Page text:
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Book review: Darwinia
Reviewed: Friday, August 11, 2006

Summer reading: Spin
Reviewed: Saturday, August 5, 2006

Reviewed: Tuesday, July 18, 2006

the Omnivoire's Delimma
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the Golem's Eye
Reviewed: Wednesday, May 31, 2006


Development of sampling plans by using sequential selection
C. T. Fan and Mervin E. Muller and Ivan Rezucha, 1962
Monday, July 11, 2005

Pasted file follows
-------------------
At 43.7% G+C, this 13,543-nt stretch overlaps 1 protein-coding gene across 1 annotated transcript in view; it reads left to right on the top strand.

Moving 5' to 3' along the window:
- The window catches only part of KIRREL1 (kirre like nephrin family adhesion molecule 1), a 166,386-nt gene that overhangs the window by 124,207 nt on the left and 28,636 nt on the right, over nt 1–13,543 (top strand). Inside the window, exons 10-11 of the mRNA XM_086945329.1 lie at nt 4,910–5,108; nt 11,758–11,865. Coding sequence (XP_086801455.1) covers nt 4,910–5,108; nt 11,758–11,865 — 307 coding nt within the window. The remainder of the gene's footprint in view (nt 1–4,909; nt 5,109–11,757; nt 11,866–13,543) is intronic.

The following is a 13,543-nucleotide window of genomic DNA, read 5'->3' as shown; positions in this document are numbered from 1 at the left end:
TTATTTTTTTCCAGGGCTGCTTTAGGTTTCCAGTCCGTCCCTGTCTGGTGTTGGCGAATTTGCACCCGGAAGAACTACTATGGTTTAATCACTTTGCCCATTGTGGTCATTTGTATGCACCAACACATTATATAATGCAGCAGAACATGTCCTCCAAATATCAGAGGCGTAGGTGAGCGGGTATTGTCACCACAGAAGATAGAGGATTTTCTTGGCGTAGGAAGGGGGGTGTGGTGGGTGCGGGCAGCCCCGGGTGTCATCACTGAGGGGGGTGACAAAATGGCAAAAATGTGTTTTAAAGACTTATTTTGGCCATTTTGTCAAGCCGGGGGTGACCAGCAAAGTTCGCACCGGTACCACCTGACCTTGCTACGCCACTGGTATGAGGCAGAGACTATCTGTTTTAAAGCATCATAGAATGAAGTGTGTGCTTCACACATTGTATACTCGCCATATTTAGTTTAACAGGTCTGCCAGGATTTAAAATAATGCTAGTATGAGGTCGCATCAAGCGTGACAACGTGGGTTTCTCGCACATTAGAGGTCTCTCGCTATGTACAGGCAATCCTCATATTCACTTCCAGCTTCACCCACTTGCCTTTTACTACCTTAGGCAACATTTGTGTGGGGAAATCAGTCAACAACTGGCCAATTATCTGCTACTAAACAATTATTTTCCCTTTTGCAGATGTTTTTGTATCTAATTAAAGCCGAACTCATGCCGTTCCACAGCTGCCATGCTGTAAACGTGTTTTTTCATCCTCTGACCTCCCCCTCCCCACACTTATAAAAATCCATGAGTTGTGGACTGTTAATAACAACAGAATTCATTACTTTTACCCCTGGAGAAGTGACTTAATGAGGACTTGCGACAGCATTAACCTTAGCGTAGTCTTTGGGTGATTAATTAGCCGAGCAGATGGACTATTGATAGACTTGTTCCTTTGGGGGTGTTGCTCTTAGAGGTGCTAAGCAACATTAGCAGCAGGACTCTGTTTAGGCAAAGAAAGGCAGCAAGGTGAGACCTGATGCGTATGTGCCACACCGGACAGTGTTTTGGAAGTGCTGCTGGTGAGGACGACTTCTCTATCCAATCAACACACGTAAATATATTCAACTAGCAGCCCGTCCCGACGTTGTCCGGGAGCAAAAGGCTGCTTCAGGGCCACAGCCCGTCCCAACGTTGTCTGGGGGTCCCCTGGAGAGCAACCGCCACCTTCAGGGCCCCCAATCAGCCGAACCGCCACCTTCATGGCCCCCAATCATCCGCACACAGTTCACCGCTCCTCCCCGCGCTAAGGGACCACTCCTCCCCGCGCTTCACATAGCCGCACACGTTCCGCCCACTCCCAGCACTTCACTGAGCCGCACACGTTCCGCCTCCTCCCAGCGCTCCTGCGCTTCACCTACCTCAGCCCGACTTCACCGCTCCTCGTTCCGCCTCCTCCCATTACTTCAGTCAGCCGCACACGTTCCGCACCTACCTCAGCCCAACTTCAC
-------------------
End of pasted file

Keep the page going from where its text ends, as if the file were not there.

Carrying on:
When doing any statistical study, we start with a population (sample space), take measurements and then go from there. For example, suppose we want to learn something about the population of movie fans that have seen the Fantastic Four. For the sake of this example, assume that we further want to take a stratified sample based on the row in which the fans were sitting (maybe people closer to the screen enjoyed the movie more). The obvious way to do this is to wait until everyone is seated and then look in the rows and make selections. This, however, is a lot of work and means that you have to interrupt the picture. This ancient (1962!) paper by Fan et. al. demonstrates numerous ways to sample sequentially (item by item) without waiting for the entire group of people to arrive. Some methods are clever statistical tricks made more practical by the advent of digital computers. Others and really quite marvelous. My favorite, for example, is to turn the question of which members of the population do we want into how many members should we skip between samples. This lets us select at random an expected number of items without replacement from the population even when we don't know up front how big the population is! I won't go into the math but I do think it's a very insight. I love how problems can become solvable when viewed in the correct light.

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